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Aircraft Electrical System

Aircraft Electrical System

Let’s look at electricity in a new way.  In this TOPIC, we’ll talk about electricity as if it was water flowing through pipes instead of electrons flowing through wires.  Watch the video above, and then check out these quick cheat-sheet facts for you here:

  • Airplanes are either 14 volt or 28 volt systems (with a 12 volt battery charged up to 14v, or a 24 volt battery charged up to 28v)
  • Alternators (or generators, really the same thing for our purposes) act as a “pump” to pump electricity back into the battery as it is used by the electrical components on the airplane (lights, radios, etc.)
  • Amperage is like “flow” of water, the higher the amperage the more electricity is flowing through the wires
  • Voltage is like “pressure” or PSI of water, the higher the Voltage the higher the “PSI”.  We all know what happens when you have excess pressure in your pipes, they burst; and so do wires and electronics.  Too much voltage and lights and radios start to fail as the small connections inside them “burst”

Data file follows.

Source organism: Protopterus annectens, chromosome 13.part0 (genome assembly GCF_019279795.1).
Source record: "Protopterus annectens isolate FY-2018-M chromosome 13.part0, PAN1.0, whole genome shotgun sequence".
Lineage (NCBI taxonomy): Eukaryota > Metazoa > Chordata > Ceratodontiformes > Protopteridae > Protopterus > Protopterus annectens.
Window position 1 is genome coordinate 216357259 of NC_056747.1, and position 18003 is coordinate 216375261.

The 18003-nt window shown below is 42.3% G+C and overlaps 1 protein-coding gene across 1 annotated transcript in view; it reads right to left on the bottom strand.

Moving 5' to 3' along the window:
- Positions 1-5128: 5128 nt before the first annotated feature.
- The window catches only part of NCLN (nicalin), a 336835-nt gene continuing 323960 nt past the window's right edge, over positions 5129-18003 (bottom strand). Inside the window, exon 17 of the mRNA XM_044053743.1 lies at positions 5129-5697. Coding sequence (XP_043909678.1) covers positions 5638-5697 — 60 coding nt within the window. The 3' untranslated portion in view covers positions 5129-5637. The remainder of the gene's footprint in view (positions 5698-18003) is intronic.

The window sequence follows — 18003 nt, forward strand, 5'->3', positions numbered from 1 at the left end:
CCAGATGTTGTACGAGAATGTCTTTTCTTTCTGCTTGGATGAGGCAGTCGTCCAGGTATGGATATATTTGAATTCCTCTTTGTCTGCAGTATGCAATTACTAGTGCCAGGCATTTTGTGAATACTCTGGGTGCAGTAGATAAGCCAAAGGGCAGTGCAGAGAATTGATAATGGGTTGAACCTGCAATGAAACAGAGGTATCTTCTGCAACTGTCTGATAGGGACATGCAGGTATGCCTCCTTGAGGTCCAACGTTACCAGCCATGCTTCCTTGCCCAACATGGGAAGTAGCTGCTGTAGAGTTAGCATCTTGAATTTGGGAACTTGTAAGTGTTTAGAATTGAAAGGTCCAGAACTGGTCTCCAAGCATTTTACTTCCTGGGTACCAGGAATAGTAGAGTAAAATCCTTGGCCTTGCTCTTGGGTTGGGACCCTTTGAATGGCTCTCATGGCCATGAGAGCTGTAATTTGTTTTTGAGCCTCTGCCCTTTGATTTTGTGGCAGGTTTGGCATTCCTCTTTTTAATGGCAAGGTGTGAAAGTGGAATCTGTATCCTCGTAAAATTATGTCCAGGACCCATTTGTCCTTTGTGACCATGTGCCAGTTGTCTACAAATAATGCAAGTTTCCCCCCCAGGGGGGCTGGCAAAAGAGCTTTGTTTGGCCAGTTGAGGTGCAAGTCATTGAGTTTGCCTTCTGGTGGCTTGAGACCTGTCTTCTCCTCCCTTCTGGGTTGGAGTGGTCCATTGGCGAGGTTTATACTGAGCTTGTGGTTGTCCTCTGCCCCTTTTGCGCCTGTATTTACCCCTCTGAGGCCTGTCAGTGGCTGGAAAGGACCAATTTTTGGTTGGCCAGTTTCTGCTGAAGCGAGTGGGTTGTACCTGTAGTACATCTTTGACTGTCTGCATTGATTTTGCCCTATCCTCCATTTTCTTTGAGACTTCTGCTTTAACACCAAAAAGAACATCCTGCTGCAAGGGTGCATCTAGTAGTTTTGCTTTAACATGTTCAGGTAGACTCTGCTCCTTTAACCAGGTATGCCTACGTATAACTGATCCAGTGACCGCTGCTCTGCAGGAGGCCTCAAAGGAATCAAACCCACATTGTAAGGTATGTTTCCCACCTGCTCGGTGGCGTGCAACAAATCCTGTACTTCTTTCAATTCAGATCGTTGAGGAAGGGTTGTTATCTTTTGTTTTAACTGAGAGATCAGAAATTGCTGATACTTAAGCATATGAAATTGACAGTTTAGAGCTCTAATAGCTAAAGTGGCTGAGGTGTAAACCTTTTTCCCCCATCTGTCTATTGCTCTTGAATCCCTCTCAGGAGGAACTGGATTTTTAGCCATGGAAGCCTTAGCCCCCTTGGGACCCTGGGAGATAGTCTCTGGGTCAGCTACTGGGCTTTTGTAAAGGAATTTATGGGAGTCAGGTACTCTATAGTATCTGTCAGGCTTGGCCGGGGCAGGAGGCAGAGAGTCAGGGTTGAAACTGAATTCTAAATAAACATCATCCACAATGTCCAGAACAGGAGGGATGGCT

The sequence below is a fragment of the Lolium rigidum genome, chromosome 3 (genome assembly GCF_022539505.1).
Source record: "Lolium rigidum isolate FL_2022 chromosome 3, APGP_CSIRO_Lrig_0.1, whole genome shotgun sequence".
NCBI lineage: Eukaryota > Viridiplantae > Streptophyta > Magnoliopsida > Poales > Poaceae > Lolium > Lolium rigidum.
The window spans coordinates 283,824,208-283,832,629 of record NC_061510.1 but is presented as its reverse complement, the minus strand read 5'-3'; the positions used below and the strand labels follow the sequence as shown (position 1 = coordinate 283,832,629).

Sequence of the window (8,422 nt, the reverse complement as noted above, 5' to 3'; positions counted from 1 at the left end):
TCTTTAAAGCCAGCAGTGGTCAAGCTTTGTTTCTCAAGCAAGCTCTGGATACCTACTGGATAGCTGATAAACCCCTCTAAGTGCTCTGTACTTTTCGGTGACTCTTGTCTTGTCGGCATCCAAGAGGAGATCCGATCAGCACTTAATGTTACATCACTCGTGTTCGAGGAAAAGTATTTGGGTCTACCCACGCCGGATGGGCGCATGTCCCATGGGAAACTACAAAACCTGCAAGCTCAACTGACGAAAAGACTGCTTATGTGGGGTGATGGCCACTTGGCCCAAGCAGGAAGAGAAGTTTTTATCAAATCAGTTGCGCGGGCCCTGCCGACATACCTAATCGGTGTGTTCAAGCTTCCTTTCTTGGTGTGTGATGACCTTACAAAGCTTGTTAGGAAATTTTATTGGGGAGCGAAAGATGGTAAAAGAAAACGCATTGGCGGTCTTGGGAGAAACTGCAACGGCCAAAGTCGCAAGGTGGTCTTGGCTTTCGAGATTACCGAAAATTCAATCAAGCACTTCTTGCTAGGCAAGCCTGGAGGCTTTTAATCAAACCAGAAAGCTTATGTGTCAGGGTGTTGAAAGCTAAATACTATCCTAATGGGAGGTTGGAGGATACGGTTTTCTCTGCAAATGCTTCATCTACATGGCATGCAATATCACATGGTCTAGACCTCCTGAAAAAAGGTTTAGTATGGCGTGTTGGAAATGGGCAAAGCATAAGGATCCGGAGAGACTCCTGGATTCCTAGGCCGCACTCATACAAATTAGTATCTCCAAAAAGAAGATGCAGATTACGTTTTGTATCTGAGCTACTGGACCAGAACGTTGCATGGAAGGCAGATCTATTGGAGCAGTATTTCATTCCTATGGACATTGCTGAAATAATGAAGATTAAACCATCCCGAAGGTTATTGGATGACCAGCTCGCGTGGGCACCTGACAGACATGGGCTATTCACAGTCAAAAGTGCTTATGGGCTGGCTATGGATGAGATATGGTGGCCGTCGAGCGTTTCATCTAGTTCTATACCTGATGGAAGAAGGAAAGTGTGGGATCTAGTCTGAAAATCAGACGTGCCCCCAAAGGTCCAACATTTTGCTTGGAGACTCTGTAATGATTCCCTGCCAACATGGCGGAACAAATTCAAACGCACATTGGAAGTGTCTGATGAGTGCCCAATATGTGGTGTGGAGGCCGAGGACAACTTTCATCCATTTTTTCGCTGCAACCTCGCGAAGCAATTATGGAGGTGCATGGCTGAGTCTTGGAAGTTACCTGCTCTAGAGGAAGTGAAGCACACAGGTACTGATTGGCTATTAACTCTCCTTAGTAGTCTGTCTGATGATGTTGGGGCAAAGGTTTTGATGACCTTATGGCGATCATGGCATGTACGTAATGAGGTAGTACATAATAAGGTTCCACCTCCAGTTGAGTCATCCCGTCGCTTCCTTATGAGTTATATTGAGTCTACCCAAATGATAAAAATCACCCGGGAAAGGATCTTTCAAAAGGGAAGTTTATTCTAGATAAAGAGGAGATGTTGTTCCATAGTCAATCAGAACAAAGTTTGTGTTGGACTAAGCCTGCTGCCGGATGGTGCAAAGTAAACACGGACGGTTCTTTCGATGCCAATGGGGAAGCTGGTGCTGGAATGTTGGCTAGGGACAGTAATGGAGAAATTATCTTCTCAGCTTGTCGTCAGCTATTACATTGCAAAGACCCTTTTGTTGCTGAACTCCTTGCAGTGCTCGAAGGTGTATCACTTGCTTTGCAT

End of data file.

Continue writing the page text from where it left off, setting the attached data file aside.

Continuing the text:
• The flow of amperage generates heat.  More flow, more friction, more heat.  Having too much amperage through a wire can build up so much heat it can cause an electrical fire.  Bad news is wires in airplanes tend to be bundled together, and when one gets too hot and burns up, it likes to take out a lot of other wires with it. (when it rains it pours)

Electrical Failure Considerations

It is important to note that not all aircraft are equipped with alternator failure or low voltage lights. Depending upon the age of your aircraft, your first warning sign may unusually poor reception both in regard to transmission distance and reception. (Transmitting induces quite a bit of electrical draw). Become familiar with your aircraft and know what to keep an eye out for.

There are other ways of communicating with air traffic control should you experience an electrical failure. This could be something as simple as using your cell phone to call the control tower for landing clearance or involve the use of light gun signals, which we will discuss in more depth in a later chapter. If landing at an uncontrolled airfield, use extreme caution as other aircraft may not know your position.

Electrical failures can be especially hazardous at night, as aircraft lighting will not work, which will make instrument interpretation and landing difficult, and make it harder if not impossible for other aircraft to see you. Ask your instructor about techniques you can practice for night electrical failures,  and always be sure to keep a headlamp nearby! (Ideally with a “red mode” that will minimally impact your night vision).